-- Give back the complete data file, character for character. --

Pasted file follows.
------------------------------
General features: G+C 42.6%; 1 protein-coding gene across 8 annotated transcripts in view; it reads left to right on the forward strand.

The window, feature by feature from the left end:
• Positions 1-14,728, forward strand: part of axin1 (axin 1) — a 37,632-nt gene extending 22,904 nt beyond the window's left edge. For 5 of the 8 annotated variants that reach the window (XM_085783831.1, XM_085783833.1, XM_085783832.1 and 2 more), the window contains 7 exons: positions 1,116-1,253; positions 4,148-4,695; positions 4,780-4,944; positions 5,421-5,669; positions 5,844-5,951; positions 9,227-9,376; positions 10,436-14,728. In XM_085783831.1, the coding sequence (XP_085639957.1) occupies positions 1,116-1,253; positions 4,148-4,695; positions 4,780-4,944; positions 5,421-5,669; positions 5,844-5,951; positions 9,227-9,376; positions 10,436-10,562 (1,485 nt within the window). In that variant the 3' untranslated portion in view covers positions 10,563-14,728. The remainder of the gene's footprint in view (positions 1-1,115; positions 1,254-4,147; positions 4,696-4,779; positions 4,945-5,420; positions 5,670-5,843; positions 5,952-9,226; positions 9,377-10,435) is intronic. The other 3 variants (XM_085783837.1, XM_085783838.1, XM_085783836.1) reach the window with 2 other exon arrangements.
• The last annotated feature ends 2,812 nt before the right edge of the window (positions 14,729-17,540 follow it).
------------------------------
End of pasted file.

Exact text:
General features: G+C 42.6%; 1 protein-coding gene across 8 annotated transcripts in view; it reads left to right on the forward strand.

The window, feature by feature from the left end:
• Positions 1-14,728, forward strand: part of axin1 (axin 1) — a 37,632-nt gene extending 22,904 nt beyond the window's left edge. For 5 of the 8 annotated variants that reach the window (XM_085783831.1, XM_085783833.1, XM_085783832.1 and 2 more), the window contains 7 exons: positions 1,116-1,253; positions 4,148-4,695; positions 4,780-4,944; positions 5,421-5,669; positions 5,844-5,951; positions 9,227-9,376; positions 10,436-14,728. In XM_085783831.1, the coding sequence (XP_085639957.1) occupies positions 1,116-1,253; positions 4,148-4,695; positions 4,780-4,944; positions 5,421-5,669; positions 5,844-5,951; positions 9,227-9,376; positions 10,436-10,562 (1,485 nt within the window). In that variant the 3' untranslated portion in view covers positions 10,563-14,728. The remainder of the gene's footprint in view (positions 1-1,115; positions 1,254-4,147; positions 4,696-4,779; positions 4,945-5,420; positions 5,670-5,843; positions 5,952-9,226; positions 9,377-10,435) is intronic. The other 3 variants (XM_085783837.1, XM_085783838.1, XM_085783836.1) reach the window with 2 other exon arrangements.
• The last annotated feature ends 2,812 nt before the right edge of the window (positions 14,729-17,540 follow it).